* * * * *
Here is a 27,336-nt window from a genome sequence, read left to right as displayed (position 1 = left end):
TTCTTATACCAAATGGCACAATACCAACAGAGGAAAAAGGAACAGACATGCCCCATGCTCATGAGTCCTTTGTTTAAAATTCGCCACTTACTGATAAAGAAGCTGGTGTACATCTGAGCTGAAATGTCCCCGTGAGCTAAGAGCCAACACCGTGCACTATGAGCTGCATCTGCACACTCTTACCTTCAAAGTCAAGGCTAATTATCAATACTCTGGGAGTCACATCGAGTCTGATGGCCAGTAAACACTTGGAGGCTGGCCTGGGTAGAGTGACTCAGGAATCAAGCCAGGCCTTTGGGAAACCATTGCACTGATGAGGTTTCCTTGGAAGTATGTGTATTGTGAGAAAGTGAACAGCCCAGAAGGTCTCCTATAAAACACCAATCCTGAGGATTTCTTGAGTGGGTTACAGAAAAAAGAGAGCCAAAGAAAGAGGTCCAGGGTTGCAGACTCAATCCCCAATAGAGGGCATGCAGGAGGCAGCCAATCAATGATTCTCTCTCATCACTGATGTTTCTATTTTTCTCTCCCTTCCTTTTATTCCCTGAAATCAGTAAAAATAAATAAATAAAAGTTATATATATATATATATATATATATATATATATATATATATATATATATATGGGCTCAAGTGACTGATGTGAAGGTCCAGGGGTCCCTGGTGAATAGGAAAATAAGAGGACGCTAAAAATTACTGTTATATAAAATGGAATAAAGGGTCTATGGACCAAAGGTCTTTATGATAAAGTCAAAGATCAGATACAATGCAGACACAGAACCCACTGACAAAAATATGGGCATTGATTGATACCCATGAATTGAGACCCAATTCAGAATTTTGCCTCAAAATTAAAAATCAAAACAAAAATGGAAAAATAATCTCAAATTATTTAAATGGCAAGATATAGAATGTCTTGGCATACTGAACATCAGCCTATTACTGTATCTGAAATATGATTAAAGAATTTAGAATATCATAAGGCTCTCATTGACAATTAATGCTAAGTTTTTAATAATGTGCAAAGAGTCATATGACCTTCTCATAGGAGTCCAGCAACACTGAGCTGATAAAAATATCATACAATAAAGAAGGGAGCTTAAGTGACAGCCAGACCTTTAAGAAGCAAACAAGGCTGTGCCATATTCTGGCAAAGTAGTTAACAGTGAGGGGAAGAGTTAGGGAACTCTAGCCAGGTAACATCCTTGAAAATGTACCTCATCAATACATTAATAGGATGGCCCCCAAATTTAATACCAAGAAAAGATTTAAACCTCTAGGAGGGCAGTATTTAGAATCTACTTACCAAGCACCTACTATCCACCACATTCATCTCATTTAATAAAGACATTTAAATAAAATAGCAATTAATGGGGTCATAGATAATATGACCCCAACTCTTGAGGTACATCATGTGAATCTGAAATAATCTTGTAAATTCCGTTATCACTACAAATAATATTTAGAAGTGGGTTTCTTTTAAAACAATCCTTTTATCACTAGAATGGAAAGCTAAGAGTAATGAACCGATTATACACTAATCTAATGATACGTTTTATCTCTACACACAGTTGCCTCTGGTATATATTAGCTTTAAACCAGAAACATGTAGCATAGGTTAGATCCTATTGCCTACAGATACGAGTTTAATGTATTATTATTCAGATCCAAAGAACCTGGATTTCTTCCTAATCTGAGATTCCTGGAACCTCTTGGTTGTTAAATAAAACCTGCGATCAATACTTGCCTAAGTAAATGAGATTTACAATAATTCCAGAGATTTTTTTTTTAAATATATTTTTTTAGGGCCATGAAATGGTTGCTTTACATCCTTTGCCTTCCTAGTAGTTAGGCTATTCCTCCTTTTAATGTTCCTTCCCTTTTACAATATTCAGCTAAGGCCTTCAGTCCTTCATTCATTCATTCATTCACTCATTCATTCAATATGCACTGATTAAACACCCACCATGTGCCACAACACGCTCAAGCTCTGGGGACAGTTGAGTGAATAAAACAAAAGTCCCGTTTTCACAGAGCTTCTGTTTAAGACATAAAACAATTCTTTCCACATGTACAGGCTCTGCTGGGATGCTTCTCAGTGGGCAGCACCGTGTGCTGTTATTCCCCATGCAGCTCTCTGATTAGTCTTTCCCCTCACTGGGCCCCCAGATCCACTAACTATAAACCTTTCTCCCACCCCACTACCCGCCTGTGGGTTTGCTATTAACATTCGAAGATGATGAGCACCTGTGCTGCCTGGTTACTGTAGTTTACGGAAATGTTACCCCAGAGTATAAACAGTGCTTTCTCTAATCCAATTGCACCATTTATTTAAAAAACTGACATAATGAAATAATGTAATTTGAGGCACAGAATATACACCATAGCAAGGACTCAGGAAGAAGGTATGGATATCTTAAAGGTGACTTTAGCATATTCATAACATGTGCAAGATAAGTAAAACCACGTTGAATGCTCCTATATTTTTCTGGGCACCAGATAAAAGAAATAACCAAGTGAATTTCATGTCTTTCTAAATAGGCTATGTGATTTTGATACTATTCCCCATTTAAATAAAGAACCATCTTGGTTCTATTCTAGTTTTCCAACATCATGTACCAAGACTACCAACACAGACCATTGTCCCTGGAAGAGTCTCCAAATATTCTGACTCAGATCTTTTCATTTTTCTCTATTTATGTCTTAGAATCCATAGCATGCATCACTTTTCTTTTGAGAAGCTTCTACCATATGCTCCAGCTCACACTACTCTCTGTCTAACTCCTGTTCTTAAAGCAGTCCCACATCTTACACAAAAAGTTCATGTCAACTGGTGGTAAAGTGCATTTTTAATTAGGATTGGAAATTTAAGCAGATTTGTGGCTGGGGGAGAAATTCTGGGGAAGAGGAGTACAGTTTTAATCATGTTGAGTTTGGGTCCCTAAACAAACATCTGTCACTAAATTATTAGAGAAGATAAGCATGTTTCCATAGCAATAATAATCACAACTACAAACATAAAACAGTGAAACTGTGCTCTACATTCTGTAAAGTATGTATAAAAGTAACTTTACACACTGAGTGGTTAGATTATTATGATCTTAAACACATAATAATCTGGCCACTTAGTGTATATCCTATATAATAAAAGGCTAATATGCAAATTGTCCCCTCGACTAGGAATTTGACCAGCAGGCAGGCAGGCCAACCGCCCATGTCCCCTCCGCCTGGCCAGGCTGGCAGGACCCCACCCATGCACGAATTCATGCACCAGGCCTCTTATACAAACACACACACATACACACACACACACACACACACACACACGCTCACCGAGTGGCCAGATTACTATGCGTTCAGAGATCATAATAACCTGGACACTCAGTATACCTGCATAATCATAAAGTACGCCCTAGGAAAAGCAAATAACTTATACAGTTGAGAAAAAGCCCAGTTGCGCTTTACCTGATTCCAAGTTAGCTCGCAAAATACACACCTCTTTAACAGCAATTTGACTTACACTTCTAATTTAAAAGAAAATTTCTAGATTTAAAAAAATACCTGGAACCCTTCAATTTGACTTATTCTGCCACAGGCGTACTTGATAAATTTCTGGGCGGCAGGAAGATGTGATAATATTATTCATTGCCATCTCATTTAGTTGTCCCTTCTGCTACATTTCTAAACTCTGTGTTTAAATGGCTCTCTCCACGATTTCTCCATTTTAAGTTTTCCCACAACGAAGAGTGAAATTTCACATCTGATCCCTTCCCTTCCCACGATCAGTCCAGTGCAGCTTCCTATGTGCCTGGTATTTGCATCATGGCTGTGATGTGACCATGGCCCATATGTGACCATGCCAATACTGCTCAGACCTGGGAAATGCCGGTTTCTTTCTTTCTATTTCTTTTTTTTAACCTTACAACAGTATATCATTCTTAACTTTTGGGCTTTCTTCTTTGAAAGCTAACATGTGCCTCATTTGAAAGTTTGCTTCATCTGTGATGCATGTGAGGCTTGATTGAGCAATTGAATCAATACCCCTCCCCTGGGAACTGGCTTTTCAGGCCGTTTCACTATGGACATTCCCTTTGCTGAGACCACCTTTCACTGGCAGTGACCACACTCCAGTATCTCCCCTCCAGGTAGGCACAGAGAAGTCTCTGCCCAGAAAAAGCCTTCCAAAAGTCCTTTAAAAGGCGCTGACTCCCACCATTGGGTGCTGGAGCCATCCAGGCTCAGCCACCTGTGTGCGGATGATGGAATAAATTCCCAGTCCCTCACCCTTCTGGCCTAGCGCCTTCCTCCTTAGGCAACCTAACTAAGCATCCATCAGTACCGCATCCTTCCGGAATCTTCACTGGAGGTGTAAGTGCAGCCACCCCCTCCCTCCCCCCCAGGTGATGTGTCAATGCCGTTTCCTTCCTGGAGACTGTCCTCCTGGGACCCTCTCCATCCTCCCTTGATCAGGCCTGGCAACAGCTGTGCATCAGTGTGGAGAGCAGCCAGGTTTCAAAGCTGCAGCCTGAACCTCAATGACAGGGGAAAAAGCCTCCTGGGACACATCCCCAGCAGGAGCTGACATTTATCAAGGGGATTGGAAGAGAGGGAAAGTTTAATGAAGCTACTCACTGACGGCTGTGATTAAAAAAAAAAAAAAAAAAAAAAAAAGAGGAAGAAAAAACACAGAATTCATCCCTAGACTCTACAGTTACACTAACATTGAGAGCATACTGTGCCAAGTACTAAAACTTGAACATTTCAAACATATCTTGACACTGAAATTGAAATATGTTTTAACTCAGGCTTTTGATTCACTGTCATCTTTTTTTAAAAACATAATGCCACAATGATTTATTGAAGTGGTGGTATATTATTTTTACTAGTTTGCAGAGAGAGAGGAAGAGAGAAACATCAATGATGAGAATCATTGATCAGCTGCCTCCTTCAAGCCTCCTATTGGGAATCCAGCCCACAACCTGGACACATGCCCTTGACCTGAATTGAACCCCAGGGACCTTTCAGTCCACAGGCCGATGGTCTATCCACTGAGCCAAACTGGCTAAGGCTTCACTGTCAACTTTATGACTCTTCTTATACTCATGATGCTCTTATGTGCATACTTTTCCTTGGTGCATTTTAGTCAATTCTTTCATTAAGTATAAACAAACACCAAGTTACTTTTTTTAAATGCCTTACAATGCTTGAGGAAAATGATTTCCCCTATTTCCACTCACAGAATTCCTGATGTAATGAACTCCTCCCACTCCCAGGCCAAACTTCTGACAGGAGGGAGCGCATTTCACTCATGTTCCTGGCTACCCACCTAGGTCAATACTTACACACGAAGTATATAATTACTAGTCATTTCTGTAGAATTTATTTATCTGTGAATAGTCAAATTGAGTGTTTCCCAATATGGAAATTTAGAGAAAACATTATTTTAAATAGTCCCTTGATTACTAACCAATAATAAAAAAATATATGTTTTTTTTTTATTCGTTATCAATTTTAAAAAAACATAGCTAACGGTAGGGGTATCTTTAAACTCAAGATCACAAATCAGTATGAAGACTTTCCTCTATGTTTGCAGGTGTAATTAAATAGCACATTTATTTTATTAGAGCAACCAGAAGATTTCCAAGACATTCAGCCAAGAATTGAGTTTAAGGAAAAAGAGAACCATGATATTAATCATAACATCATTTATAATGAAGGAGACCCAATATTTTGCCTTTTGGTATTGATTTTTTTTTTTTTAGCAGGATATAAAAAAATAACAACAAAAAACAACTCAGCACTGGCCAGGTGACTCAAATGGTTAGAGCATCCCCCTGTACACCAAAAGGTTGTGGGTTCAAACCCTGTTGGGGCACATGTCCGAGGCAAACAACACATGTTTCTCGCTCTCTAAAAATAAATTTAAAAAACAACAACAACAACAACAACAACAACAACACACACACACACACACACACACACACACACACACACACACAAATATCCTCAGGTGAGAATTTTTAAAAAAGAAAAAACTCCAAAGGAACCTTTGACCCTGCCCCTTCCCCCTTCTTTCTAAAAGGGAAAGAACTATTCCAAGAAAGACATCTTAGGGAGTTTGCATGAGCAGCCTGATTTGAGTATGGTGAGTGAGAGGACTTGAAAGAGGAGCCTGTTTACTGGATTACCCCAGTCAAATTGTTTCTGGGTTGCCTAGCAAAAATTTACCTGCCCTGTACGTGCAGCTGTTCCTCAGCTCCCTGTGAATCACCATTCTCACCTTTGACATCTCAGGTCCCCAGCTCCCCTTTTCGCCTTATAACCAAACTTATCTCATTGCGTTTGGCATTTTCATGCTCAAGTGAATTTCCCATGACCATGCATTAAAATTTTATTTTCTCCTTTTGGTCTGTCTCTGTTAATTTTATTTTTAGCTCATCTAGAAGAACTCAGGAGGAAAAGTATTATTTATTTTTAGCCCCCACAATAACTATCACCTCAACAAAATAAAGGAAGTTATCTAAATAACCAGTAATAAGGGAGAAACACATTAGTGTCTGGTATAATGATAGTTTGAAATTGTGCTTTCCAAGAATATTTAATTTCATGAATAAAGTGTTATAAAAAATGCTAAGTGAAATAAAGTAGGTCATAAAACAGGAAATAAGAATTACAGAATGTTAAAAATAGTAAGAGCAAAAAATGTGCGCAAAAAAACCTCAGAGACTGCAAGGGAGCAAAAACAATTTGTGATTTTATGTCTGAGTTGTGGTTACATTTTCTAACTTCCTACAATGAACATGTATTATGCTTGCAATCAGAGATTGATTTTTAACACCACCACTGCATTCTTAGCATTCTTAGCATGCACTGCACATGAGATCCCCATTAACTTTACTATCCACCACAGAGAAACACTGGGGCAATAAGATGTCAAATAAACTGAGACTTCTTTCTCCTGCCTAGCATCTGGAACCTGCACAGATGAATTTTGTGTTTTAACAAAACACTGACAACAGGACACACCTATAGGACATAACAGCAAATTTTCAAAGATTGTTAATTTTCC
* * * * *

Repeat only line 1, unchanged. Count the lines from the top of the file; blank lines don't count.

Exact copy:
Here is a 27,336-nt window from a genome sequence, read left to right as displayed (position 1 = left end):